This distinction played into the campaign itself. Leave understood that the issue was identity and especially immigration: hence the appalling Leavers' lie, that Goebbels would have admired, that a million Turks were on our way here to rape your wives and daughters (5)
While Remain utterly failed to run the instrumental argument that being in the EU (including migration from as well as to the rest of the EU) had given us great benefits. Mandelson describes the decision by the the Remain campaign not to explain what the open market meant, and how greatly it benefited us (6).- Instead, relying on warnings of catastrophe, which were simply not believed.
The effect of this bitterly divisive campaign was to destroy the more nuanced, balanced understanding that had existed, and force everyone into one side or the other of a strictly binary choice. It also seemed to rule out the possibility, however remote, of 'reform' some time in the future. This polarisation is shown in real time by analysis by the British Election Survey of how, during the campaign, people began with increasing strength to identify with the community of Leavers or Remainers – and continued to do so after the vote. What is striking is that while the Leave group was more strongly cohesive at the start, Remainers became more so towatds the end - and their cohesivness, their feeling of being part of a beleagured community, intensified remarkably in the shock of defeat. The democratic process iself drove us apart.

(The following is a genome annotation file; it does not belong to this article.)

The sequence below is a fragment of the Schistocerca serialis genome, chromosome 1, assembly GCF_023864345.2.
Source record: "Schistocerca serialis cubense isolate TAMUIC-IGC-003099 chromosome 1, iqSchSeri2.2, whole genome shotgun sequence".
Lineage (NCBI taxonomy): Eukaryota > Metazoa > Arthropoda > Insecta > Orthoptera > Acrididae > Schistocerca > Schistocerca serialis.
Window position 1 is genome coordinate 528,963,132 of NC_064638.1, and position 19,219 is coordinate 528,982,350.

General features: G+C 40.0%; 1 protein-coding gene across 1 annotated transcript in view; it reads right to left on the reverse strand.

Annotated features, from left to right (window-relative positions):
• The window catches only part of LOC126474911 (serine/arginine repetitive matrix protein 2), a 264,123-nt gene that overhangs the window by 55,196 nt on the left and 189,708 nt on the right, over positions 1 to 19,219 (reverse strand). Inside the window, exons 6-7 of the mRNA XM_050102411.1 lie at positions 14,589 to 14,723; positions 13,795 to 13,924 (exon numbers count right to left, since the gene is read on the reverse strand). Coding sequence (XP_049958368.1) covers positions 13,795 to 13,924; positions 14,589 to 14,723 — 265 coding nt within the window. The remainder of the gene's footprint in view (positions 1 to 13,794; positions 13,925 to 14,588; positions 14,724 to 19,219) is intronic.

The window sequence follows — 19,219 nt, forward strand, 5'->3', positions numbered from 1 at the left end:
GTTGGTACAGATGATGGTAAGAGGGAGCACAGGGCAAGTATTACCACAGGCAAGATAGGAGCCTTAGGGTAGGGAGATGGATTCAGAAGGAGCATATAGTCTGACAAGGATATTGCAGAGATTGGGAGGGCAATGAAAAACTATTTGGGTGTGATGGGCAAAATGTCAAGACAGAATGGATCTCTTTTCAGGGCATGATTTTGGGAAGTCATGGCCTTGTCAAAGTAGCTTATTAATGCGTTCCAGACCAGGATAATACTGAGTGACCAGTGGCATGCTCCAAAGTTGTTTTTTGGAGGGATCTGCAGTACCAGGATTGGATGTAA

Chart 3: increasing polarisation during the Referendum campaign, and after
That was been my own experience. Before the Referendum, I was pretty Eurosceptic, that is to say, while I never really wanted to leave, I was aware of how dysfunctional the EU was (and is) and how incapable of reform. But the moment we were asked to vote whether we really, seriously wanted to leave, I had no doubt that leaving must mean a huge and permanent loss of wealth, and of influence in Europe and beyond. But more than that, it means mentally turning our backs on the world and turning back to the past.
The Campaign itself solidified my views. I met many Europeans while canvassing in Oxford, a great international city, and though how much I liked having them around, how much I had in common with them as they wished us luck; I met ardent Leavers whose reactionary values, contempt for foreigners, credulity for blatant lies and sheer wilful ignorance I found repugnant. At national level, too, the lies, hate-filled nationalism and outright racism of the Leave campaign appalled me. So I started by thinking instrumentally, but ended up putting more weight on identity: only my identity turned out not to be nationality.